The unique nature of cats: adorable yet formidable predators

They are among the most loving pets, but cats also have a predatory instinct that is no joke at all. They would catch over 2000 prey according to new research based on hundreds of publications, data and books

It’s undeniable that cats possess a unique character, complete with strengths and weaknesses. These pets are endearing yet bold, but one should never underestimate their considerable abilities. Hidden behind those tender purrs and seemingly innocent faces lies a predator capable of hunting over 2,000 different species.

Revealed by science: cats’ extensive prey list

A new scientific study published in “Nature Communications” by Auburn University reveals more about our feline friends’ predatory habits. Scientists and cat owners have long known that cats have an instinct to catch prey and bring them home, but the extent and variety of these creatures were unclear until now.

Researchers from the American university reviewed 533 prior publications on the topic, discovering that cats catch a total of 2,084 species. The most common prey are birds, unsurprisingly, making up 47.07% of the total. They are followed by reptiles at 22.22%, mammals at 20.68%, insects at 5.71%, and amphibians at 2.74%.

Geographical insights and cat curfews

The data are predominantly from Australia and North America, where cat predation is quite frequent. To curb this phenomenon, some regions in Australia have even introduced a kind of “feline curfew.”

Less information is available from Asia, Africa, and South America. Experts believe this is because many native feline species live in these countries. Thus, the local wildlife may be better adapted to predation incidents, and domestic cats may also face larger predators.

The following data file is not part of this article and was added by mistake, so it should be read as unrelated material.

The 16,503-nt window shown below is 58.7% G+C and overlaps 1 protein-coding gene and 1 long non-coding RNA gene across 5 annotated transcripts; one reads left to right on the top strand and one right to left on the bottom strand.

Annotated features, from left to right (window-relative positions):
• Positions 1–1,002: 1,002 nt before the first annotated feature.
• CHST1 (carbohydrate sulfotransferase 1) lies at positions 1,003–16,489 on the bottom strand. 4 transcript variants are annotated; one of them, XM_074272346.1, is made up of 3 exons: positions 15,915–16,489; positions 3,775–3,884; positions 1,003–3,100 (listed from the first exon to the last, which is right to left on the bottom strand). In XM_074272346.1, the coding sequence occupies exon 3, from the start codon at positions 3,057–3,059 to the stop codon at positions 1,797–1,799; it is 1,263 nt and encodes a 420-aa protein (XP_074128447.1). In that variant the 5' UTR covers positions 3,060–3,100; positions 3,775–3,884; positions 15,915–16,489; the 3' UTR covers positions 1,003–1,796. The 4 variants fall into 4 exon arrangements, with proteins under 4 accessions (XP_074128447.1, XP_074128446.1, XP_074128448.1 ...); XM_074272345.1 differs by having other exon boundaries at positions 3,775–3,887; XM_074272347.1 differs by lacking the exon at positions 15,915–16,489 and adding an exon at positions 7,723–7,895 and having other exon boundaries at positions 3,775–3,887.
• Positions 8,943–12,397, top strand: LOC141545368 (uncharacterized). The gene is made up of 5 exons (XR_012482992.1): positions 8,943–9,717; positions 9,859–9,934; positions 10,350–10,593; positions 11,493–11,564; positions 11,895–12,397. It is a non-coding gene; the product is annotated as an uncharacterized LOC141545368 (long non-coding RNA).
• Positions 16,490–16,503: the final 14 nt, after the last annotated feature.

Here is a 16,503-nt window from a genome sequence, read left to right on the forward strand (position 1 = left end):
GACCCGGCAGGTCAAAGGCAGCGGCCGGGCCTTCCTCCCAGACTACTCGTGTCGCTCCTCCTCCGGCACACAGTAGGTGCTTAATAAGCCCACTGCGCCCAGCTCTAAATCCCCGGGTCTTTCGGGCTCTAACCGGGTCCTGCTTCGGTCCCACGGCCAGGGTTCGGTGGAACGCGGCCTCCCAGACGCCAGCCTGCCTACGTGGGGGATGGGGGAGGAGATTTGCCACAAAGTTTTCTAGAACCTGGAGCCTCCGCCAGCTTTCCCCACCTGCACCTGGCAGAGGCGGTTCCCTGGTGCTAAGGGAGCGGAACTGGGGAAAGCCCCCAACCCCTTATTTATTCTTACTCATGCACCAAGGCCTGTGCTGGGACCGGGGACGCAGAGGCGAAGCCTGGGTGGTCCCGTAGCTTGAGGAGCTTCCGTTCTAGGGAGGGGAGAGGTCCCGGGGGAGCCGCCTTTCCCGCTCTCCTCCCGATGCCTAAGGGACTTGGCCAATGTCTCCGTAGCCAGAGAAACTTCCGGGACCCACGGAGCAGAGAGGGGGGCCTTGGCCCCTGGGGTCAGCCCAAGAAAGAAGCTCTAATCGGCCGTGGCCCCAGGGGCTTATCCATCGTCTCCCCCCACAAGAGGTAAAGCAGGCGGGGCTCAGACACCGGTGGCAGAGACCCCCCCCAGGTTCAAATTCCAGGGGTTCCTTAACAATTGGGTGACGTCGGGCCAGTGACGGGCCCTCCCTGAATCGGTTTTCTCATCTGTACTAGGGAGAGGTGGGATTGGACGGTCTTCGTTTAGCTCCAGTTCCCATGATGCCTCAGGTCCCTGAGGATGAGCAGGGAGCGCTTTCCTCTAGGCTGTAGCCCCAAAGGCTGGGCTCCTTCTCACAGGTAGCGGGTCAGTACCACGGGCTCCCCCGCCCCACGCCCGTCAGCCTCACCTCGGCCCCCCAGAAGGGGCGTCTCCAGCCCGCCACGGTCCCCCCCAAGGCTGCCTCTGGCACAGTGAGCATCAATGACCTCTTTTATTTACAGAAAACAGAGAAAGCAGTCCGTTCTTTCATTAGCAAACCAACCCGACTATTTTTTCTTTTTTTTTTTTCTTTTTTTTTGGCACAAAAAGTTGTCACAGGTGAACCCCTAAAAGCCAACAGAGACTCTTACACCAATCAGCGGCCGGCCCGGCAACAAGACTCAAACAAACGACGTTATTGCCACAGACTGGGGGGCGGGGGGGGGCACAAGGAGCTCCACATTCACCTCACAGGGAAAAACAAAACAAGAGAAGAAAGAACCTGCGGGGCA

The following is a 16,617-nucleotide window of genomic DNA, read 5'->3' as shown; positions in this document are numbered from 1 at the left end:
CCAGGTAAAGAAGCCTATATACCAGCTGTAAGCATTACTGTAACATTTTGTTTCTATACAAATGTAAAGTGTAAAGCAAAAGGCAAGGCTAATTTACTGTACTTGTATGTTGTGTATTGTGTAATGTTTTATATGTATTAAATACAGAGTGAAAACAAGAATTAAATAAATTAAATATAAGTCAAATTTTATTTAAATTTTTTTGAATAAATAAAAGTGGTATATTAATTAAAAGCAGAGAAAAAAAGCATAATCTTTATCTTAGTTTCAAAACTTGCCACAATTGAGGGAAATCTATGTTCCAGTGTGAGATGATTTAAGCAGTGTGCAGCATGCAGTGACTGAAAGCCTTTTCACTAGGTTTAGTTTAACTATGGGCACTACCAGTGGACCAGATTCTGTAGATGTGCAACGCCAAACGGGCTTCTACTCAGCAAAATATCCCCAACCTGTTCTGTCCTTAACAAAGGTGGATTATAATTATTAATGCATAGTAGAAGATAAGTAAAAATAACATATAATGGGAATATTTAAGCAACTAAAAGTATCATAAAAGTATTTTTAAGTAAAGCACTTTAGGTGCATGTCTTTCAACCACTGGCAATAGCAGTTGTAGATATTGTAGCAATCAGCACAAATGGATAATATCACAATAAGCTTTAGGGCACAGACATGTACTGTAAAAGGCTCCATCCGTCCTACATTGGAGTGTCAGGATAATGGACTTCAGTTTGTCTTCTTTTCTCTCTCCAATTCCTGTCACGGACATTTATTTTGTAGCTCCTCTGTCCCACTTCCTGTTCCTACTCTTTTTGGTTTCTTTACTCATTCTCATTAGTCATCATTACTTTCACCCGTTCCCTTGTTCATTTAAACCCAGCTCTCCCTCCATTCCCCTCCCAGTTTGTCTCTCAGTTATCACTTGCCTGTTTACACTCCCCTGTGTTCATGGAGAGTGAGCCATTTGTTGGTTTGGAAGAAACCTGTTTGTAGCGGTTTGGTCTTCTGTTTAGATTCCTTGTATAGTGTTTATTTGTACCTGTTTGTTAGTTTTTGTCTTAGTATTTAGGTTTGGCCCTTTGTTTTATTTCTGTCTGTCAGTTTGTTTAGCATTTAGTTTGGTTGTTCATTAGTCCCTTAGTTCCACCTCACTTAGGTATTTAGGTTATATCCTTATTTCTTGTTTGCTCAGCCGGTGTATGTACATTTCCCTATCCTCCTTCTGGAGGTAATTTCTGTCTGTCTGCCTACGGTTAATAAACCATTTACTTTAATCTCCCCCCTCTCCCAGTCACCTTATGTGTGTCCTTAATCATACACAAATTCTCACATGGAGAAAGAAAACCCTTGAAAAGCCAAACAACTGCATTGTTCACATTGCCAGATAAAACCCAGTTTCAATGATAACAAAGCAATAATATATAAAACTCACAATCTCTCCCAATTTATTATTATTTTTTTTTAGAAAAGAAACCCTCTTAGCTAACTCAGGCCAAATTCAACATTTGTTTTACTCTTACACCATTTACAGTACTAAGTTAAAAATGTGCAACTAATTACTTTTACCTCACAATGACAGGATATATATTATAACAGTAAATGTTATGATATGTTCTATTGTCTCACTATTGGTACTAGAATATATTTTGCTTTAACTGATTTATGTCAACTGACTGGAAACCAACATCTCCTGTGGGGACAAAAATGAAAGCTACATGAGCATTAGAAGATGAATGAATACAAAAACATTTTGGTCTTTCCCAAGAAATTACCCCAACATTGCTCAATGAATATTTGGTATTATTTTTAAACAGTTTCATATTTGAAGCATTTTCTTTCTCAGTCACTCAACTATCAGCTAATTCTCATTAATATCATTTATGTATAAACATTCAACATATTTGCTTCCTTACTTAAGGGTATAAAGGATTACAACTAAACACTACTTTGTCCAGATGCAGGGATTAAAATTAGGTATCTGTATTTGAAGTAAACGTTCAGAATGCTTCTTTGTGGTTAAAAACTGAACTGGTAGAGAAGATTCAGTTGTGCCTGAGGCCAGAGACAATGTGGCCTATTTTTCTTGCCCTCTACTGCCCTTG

Conservation concerns highlighted

In terms of conservation, the researchers also sought to understand more about these 2,084 prey species. They estimate that a significant 16.65% of the species hunted by cats are classified as vulnerable or at risk of extinction by the International Union for Conservation of Nature (IUCN).

Out of these, 347 species are discussed. Not all, however, appear on the IUCN’s Red List. Such extensive research sheds light on the impact cats have on the environment if left to roam freely.

“The high representation of conservation-interest species in the diet of cats (16.65%) is concerning since cats have been linked to 26% of global extinctions of birds, mammals, and reptiles and are recognized as one of the main threats to many existing threatened species,” the researchers observe.

Keeping cats safe and protecting biodiversity

Keeping one’s domestic cat in a secure and confined space could be a valid solution not only to protect biodiversity. Let us remember that outside, cats find not only cutting-edge adventures but also dangers that can seriously threaten their lives.

Source: Nature Communications

Condividi su Whatsapp Condividi su Linkedin